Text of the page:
​More than 340 spiders species have been recorded from three national parks over a period of 20 years. Invertebrates include more than 80% of all animals, yet they are severely under-represented in studies of southern African diversity. In the past invertebrates were largely ignored in conservation endeavours. But conservation biologists are starting to recognize the importance of the invertebrate component in the functioning of healthy ecosystems. Due to their diversity any approach to conservation needs to take into account the composition of invertebrate fauna as well.

Several projects, as part of the South African National Survey of Arachnida (SANSA) are underway to determine the diversity of the Arachnida fauna of South Africa. One such a project deals with inventories of the Arachnida in conserved areas. The arachnids constitute an abundant and highly successful group of invertebrate animals. Meaningful conservation cannot take place if species involved are not known. Therefore, surveys become more important, especially in reserved areas where conservation strategies are already in place.

The first survey of spiders was undertaken to determine the diversity of the spider fauna of the Mountain Zebra National Park (Dippenaar-Schoeman 1988). The second project was a survey of the spiders of the Karoo National Park (Dippenaar-Schoeman et al. 1999) and the third survey published results of spiders collected over a period of 16-years from the Kruger National Park, South Africa (Dippenaar-Schoeman et al. 2003) (Table 1).

National ParksFamiliesSpecies % protected
Mountain Zebra30743.7
Kruger 407.6

The parks are home to some very large and interesting spider species. One of the largest ground dwellers is the baboon spiders that live in silk lined burrows in the ground. The horned baboon spiders are especially a great attraction. A total of 10 baboon species has so far been collected from the National Parks. These spiders are protected due to pet trade demands. A second group of large ground dweller is the trapdoor spiders. This group of spiders lives in silk lined burrows and close the entrance with intricate woven trapdoors. On the foliage we find the large huntsman spiders of the family Sparassidae. Some of them can reach a body and leg size of 120 mm. The nursery web spiders of the family Pisauridae are another group of large spiders. Some species are known as fish eating spiders, catching small fishes in freshwater ponds, while other make large funnel webs in old mammal burrows. The web spiders are represented by some very large spiders constructing webs between the vegatation. The golden orb web spiders Nephila spp. of the family Tetragnathidae is our largest orb-web spider making golden silk webs between trees. The bark spiders (Caerostris spp.) do not have long legs but very compact bodies. They construct their large orb-webs at night and during the day resembles a piece of bark. A free wandering group of spiders, the jumping spiders of the Salticidae is not the largest spiders in size but in diversity. One of the largest salticids species (Hyllus sp.) has been recorded from the Kruger National Park.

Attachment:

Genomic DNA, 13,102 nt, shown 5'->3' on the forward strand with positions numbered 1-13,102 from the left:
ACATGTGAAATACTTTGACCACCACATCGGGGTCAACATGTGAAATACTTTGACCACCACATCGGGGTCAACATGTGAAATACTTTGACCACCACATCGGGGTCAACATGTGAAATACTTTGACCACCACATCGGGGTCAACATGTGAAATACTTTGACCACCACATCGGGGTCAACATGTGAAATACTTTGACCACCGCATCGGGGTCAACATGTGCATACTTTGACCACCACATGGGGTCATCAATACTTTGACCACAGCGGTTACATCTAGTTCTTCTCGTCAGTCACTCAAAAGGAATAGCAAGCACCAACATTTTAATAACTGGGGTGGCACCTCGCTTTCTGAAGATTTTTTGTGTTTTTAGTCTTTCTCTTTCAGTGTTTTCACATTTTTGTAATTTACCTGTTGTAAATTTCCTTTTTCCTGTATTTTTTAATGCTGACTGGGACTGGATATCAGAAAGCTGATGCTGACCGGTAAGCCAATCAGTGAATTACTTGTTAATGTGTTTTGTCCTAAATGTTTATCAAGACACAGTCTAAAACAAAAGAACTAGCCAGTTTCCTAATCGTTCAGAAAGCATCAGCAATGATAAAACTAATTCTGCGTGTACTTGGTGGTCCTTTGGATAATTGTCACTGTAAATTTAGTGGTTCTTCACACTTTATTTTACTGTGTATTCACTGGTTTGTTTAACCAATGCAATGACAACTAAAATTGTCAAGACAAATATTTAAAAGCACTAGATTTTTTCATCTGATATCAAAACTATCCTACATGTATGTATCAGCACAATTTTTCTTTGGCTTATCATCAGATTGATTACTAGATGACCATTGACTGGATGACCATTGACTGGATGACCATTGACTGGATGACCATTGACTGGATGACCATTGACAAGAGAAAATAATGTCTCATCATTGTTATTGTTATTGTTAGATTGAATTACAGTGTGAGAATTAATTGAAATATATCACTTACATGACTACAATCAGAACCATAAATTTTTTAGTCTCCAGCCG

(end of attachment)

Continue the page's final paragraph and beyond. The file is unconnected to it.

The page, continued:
Surveys continue to enable us to obtain enough data on the conservation status of these spiders.


Dippenaar-Schoeman, A.S. 1988. Annotated check list of the spiders (Araneae) of the Mountain Zebra National Park. Koedoe 31: 151-160.

Dippenaar-Schoeman, A.S., Leroy, A., De Jager, M. & Van den Berg, A. 1999. Spider diversity of the Karoo National Park, South Africa (Arachnida: Araneae). Koedoe 42: 31-42.

Dippenaar-Schoeman, A. S. &. Leroy, A. 2003. A check list of the spiders of the Kruger National Park, South Africa (Arachnida: Araneae). Koedoe 46: 91-100.

Dippenaar-Schoeman, A.S & González Reyes, A.X. 2006. South African National Survey (SANSA): Solifugae (sun-spiders) of the national parks and reserves of South Africa (Arachnida, Solifugae). Koedoe 49: 29-38.

Dippenaar-Schoeman, A. S. 2006. New records of 43 spider species from the Mountain Zebra National Park, South Africa (Arachnida: Araneae). Koedoe 49: 23-28.

Projects in progress:

Surveys arid parks
Table Mountain National Park
Kruger National Park
Golden Gate National Park